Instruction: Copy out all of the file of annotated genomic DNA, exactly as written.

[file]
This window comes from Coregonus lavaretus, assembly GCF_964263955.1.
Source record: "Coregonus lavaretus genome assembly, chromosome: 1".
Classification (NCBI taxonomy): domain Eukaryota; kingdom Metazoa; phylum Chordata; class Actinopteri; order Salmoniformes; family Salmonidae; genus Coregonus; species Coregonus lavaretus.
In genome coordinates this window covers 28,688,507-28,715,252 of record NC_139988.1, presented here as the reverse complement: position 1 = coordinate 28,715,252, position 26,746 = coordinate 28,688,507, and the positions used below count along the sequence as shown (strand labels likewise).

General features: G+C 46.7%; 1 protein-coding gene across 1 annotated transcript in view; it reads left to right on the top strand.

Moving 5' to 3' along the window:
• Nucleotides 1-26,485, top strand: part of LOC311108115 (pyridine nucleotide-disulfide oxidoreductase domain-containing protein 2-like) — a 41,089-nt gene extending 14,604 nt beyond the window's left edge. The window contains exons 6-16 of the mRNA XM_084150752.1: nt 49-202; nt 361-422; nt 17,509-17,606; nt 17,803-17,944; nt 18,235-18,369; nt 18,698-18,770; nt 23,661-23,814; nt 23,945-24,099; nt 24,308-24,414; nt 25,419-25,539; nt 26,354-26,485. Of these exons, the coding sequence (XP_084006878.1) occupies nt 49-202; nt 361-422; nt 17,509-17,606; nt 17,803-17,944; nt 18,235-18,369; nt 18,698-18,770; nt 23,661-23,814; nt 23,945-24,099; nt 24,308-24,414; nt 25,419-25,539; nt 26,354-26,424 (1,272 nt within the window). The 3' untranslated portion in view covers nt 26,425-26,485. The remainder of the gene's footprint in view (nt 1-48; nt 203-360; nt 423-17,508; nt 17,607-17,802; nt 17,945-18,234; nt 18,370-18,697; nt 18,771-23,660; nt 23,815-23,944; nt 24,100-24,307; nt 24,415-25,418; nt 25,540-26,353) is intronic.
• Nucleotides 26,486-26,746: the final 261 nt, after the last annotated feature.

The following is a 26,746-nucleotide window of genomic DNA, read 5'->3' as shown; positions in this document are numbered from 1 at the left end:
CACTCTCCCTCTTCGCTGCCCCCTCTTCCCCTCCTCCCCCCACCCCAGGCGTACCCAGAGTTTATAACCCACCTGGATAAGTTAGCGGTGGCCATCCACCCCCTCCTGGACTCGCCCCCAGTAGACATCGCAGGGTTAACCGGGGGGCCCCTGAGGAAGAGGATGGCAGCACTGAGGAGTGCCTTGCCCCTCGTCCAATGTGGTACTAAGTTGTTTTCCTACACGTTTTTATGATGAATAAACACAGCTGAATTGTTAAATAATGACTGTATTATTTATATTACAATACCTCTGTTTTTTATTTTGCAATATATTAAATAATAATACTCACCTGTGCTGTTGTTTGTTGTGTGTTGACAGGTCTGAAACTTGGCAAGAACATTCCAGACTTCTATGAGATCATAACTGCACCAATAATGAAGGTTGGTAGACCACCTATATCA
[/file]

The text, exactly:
This window comes from Coregonus lavaretus, assembly GCF_964263955.1.
Source record: "Coregonus lavaretus genome assembly, chromosome: 1".
Classification (NCBI taxonomy): domain Eukaryota; kingdom Metazoa; phylum Chordata; class Actinopteri; order Salmoniformes; family Salmonidae; genus Coregonus; species Coregonus lavaretus.
In genome coordinates this window covers 28,688,507-28,715,252 of record NC_139988.1, presented here as the reverse complement: position 1 = coordinate 28,715,252, position 26,746 = coordinate 28,688,507, and the positions used below count along the sequence as shown (strand labels likewise).

General features: G+C 46.7%; 1 protein-coding gene across 1 annotated transcript in view; it reads left to right on the top strand.

Moving 5' to 3' along the window:
• Nucleotides 1-26,485, top strand: part of LOC311108115 (pyridine nucleotide-disulfide oxidoreductase domain-containing protein 2-like) — a 41,089-nt gene extending 14,604 nt beyond the window's left edge. The window contains exons 6-16 of the mRNA XM_084150752.1: nt 49-202; nt 361-422; nt 17,509-17,606; nt 17,803-17,944; nt 18,235-18,369; nt 18,698-18,770; nt 23,661-23,814; nt 23,945-24,099; nt 24,308-24,414; nt 25,419-25,539; nt 26,354-26,485. Of these exons, the coding sequence (XP_084006878.1) occupies nt 49-202; nt 361-422; nt 17,509-17,606; nt 17,803-17,944; nt 18,235-18,369; nt 18,698-18,770; nt 23,661-23,814; nt 23,945-24,099; nt 24,308-24,414; nt 25,419-25,539; nt 26,354-26,424 (1,272 nt within the window). The 3' untranslated portion in view covers nt 26,425-26,485. The remainder of the gene's footprint in view (nt 1-48; nt 203-360; nt 423-17,508; nt 17,607-17,802; nt 17,945-18,234; nt 18,370-18,697; nt 18,771-23,660; nt 23,815-23,944; nt 24,100-24,307; nt 24,415-25,418; nt 25,540-26,353) is intronic.
• Nucleotides 26,486-26,746: the final 261 nt, after the last annotated feature.

The following is a 26,746-nucleotide window of genomic DNA, read 5'->3' as shown; positions in this document are numbered from 1 at the left end:
CACTCTCCCTCTTCGCTGCCCCCTCTTCCCCTCCTCCCCCCACCCCAGGCGTACCCAGAGTTTATAACCCACCTGGATAAGTTAGCGGTGGCCATCCACCCCCTCCTGGACTCGCCCCCAGTAGACATCGCAGGGTTAACCGGGGGGCCCCTGAGGAAGAGGATGGCAGCACTGAGGAGTGCCTTGCCCCTCGTCCAATGTGGTACTAAGTTGTTTTCCTACACGTTTTTATGATGAATAAACACAGCTGAATTGTTAAATAATGACTGTATTATTTATATTACAATACCTCTGTTTTTTATTTTGCAATATATTAAATAATAATACTCACCTGTGCTGTTGTTTGTTGTGTGTTGACAGGTCTGAAACTTGGCAAGAACATTCCAGACTTCTATGAGATCATAACTGCACCAATAATGAAGGTTGGTAGACCACCTATATCA